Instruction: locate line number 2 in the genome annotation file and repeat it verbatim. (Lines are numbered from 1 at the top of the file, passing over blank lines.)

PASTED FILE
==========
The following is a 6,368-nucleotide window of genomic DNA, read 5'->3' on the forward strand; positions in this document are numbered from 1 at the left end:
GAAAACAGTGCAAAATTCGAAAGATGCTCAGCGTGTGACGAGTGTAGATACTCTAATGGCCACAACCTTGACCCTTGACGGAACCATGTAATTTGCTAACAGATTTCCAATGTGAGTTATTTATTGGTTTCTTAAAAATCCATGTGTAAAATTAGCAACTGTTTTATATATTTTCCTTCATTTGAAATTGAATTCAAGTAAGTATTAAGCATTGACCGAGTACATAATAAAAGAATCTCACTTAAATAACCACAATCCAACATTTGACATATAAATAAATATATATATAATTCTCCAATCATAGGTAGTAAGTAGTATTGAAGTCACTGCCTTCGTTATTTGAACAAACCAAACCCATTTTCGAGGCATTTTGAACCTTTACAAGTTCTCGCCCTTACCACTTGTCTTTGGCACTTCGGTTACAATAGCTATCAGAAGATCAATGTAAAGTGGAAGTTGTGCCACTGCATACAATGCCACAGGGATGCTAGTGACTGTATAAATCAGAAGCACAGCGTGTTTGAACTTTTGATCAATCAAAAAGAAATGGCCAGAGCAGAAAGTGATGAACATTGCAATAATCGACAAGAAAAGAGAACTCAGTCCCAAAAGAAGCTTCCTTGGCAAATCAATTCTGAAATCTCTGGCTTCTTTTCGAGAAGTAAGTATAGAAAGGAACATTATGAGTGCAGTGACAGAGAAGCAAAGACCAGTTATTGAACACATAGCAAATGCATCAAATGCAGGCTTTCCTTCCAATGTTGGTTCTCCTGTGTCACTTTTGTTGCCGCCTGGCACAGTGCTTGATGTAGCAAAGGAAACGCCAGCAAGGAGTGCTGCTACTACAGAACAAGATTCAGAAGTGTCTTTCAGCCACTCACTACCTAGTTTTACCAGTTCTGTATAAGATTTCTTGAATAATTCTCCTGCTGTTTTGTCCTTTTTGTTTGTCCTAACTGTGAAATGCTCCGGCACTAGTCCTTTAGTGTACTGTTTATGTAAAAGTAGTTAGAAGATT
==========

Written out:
GAAAACAGTGCAAAATTCGAAAGATGCTCAGCGTGTGACGAGTGTAGATACTCTAATGGCCACAACCTTGACCCTTGACGGAACCATGTAATTTGCTAACAGATTTCCAATGTGAGTTATTTATTGGTTTCTTAAAAATCCATGTGTAAAATTAGCAACTGTTTTATATATTTTCCTTCATTTGAAATTGAATTCAAGTAAGTATTAAGCATTGACCGAGTACATAATAAAAGAATCTCACTTAAATAACCACAATCCAACATTTGACATATAAATAAATATATATATAATTCTCCAATCATAGGTAGTAAGTAGTATTGAAGTCACTGCCTTCGTTATTTGAACAAACCAAACCCATTTTCGAGGCATTTTGAACCTTTACAAGTTCTCGCCCTTACCACTTGTCTTTGGCACTTCGGTTACAATAGCTATCAGAAGATCAATGTAAAGTGGAAGTTGTGCCACTGCATACAATGCCACAGGGATGCTAGTGACTGTATAAATCAGAAGCACAGCGTGTTTGAACTTTTGATCAATCAAAAAGAAATGGCCAGAGCAGAAAGTGATGAACATTGCAATAATCGACAAGAAAAGAGAACTCAGTCCCAAAAGAAGCTTCCTTGGCAAATCAATTCTGAAATCTCTGGCTTCTTTTCGAGAAGTAAGTATAGAAAGGAACATTATGAGTGCAGTGACAGAGAAGCAAAGACCAGTTATTGAACACATAGCAAATGCATCAAATGCAGGCTTTCCTTCCAATGTTGGTTCTCCTGTGTCACTTTTGTTGCCGCCTGGCACAGTGCTTGATGTAGCAAAGGAAACGCCAGCAAGGAGTGCTGCTACTACAGAACAAGATTCAGAAGTGTCTTTCAGCCACTCACTACCTAGTTTTACCAGTTCTGTATAAGATTTCTTGAATAATTCTCCTGCTGTTTTGTCCTTTTTGTTTGTCCTAACTGTGAAATGCTCCGGCACTAGTCCTTTAGTGTACTGTTTATGTAAAAGTAGTTAGAAGATT